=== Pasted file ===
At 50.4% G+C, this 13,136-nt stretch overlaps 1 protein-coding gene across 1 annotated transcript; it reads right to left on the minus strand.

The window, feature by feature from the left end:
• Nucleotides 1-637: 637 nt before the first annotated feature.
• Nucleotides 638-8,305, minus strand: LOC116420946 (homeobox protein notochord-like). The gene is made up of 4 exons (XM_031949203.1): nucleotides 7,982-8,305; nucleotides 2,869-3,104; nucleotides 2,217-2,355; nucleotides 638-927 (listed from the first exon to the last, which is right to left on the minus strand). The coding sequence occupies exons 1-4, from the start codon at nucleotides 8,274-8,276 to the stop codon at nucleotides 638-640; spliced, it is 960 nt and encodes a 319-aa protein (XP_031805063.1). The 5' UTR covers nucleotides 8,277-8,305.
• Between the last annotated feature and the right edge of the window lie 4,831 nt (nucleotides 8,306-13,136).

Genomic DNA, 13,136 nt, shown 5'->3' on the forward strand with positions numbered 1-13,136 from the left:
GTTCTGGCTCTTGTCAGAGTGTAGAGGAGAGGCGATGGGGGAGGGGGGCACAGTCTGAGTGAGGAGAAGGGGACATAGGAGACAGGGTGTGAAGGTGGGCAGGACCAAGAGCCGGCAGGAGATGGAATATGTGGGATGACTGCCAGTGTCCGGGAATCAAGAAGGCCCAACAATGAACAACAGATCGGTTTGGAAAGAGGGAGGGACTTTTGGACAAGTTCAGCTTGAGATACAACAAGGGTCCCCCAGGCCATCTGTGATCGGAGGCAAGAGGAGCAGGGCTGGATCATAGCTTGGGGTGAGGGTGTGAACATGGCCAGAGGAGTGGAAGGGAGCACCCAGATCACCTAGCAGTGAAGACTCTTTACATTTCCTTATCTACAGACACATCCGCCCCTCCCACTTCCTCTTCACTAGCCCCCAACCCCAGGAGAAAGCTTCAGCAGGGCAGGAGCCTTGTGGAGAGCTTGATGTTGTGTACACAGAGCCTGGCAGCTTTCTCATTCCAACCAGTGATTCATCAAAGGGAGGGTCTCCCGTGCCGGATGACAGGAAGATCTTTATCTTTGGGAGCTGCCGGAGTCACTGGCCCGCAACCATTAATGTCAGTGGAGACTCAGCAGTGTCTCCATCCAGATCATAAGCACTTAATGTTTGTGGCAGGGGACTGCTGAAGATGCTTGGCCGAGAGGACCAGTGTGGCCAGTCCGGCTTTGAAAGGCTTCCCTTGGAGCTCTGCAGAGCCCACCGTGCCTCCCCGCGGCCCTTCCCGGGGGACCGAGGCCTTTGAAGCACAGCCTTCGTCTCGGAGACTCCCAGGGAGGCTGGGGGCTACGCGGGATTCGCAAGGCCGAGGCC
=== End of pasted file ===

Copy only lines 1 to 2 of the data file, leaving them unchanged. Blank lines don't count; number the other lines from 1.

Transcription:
At 50.4% G+C, this 13,136-nt stretch overlaps 1 protein-coding gene across 1 annotated transcript; it reads right to left on the minus strand.

The window, feature by feature from the left end: